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Abstract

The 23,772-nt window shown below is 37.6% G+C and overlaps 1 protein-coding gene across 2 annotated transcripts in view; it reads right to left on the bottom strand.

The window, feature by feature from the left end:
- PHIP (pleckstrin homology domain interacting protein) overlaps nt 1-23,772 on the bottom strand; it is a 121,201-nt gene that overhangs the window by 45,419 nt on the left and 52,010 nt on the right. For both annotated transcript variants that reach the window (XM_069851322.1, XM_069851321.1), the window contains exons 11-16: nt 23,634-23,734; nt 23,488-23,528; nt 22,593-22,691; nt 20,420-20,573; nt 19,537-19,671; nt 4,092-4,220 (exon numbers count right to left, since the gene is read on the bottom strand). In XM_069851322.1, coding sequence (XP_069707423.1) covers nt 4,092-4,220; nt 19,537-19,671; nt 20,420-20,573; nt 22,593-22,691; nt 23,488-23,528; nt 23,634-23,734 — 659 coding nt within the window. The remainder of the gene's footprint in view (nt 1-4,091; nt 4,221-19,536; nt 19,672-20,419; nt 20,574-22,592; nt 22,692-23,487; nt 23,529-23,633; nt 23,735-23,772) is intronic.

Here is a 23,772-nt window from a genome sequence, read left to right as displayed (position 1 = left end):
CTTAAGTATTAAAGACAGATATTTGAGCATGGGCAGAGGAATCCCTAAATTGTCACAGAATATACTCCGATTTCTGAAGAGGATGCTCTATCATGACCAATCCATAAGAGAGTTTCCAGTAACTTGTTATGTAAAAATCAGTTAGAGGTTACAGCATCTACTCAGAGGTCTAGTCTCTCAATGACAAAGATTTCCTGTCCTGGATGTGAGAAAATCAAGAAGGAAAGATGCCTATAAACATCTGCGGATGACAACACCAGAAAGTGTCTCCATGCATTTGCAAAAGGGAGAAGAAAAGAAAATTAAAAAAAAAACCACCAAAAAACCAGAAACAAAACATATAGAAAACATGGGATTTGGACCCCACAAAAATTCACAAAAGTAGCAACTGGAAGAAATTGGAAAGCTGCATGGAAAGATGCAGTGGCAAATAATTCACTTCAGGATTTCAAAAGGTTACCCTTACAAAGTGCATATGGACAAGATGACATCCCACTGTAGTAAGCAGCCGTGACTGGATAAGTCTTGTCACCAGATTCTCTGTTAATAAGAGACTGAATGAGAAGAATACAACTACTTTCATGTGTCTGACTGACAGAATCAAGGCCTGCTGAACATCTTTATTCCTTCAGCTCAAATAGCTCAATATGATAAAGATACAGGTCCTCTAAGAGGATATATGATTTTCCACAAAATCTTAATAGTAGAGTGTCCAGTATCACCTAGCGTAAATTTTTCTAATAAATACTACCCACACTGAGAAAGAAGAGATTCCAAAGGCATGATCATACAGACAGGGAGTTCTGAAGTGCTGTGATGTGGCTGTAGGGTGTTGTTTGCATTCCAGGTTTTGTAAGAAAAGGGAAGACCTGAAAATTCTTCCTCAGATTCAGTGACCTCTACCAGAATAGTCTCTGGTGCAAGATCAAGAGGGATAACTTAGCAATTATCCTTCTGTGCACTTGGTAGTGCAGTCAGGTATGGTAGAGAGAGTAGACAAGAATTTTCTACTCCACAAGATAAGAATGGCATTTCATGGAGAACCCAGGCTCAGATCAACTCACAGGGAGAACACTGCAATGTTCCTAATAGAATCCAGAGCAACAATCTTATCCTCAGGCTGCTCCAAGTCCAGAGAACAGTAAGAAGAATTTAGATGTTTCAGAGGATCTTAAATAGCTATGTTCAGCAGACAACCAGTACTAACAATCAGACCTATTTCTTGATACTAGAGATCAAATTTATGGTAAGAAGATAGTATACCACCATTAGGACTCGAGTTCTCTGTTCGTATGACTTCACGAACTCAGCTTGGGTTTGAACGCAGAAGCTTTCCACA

Growing evidence suggests that biodiversity in the agricultural landscape is declining sharply. Farmland birds are particularly affected, the population of the lapwing (Vanellus vanellus) has been decreasing strongly in Germany. Up to now the European Union has tried to tackle the problem of biodiversity loss mainly with voluntary (second pillar) agri-environmental schemes financed by the European Agricultural Fund for Rural Development (EAFRD). However, only a small fraction of the agricultural land is enrolled in such programs. We analyze a potential scheme to protect the lapwing in order to identify drivers and inhibitors of acceptance. The analysis is based on a discrete choice experiment with 270 arable farmers in Germany. Results show that those scheme attributes associated with EAFRD compliance, the type of sanctioning and a minimum participation period of five years, particularly reduce the farmers’ acceptance. Results for other attributes indicate that farmers’ preferences and ecological requirements often contradict each other, so that they constitute an economic-ecological trade-off. Finally, the paper sketches how the identified weak spots of biodiversity protection schemes may be tackled under a different regime of Common Agricultural Policy (CAP). Here, we take up the current CAP reform proposals of the European Commission.

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